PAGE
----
Over 10,000 years ago following the Ice Age, plants and animals slowly colonised Britain coming from mainland Europe northwards. As sea levels rose, Britain was cut off from the European mainland and became an island. It is the species that had colonised Britain and established themselves during this period that we call native species.
Since then, we humans have introduced many new species of animals and plants to Britain and these are called non-native species. A minority do have serious negative impacts. These species spread causing damage to the environment, economy and health and are called invasive non-native species.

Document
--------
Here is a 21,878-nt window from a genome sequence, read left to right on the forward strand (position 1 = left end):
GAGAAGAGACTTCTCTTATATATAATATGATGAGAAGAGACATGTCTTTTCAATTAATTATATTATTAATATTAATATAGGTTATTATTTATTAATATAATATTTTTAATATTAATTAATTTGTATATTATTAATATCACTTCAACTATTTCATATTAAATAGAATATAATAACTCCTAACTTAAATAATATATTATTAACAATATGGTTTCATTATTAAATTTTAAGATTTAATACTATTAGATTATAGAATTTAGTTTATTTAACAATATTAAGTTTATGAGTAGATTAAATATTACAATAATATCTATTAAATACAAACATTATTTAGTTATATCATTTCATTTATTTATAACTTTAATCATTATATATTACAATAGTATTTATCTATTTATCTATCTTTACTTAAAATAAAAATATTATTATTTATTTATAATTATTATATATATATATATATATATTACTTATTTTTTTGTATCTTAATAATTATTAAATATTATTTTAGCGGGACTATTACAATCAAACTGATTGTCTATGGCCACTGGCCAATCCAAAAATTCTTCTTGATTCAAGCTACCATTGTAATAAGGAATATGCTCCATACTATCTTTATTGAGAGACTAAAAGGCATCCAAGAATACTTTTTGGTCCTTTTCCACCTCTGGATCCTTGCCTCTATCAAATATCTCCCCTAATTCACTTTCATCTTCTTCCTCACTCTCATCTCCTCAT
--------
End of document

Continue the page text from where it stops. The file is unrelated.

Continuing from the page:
Natural barriers to the movement of species such as oceans and mountains have meant that unique ecosystems have developed throughout the world. Globalisation has expanded the possibilities, extent and complexity of world trade which along with the growth of tourism has expanded hugely the movements of people, commodities and products. New waterways are being built and link to river catchments across Europe and there is an increase in water-based recreation too. This has increased unintentional and intentional introductions of species outside their natural range, and establishment of FINNS away from their co-evolved competitors and predators.